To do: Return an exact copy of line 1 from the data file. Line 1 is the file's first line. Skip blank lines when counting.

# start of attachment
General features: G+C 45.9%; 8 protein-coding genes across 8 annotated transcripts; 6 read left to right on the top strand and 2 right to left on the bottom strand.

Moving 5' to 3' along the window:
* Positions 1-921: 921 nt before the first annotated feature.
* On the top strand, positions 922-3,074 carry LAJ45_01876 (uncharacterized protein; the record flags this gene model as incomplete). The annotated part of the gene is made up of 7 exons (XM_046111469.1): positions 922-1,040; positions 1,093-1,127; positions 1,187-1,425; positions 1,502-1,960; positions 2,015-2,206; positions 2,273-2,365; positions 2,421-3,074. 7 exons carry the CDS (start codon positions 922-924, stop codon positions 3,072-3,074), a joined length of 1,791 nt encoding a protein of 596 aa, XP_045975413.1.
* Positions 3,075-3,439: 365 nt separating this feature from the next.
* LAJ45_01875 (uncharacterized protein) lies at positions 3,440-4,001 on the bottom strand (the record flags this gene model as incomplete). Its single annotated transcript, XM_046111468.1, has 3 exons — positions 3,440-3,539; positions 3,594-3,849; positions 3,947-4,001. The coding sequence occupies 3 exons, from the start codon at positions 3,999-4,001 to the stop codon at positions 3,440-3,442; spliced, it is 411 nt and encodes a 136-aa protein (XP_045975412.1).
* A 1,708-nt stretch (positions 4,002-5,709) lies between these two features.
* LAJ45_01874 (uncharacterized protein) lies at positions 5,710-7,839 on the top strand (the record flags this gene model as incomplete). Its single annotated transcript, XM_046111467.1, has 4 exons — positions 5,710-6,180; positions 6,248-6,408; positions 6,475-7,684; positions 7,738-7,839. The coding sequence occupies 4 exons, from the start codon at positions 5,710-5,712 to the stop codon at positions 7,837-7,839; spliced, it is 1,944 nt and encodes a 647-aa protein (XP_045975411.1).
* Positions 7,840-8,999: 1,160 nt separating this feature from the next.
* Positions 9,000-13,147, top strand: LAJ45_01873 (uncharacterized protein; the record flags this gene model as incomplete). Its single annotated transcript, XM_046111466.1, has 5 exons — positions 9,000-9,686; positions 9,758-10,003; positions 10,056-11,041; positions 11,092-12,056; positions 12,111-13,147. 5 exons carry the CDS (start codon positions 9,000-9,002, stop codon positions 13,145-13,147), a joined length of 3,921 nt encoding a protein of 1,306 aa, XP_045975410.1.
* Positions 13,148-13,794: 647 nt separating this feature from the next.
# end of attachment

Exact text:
General features: G+C 45.9%; 8 protein-coding genes across 8 annotated transcripts; 6 read left to right on the top strand and 2 right to left on the bottom strand.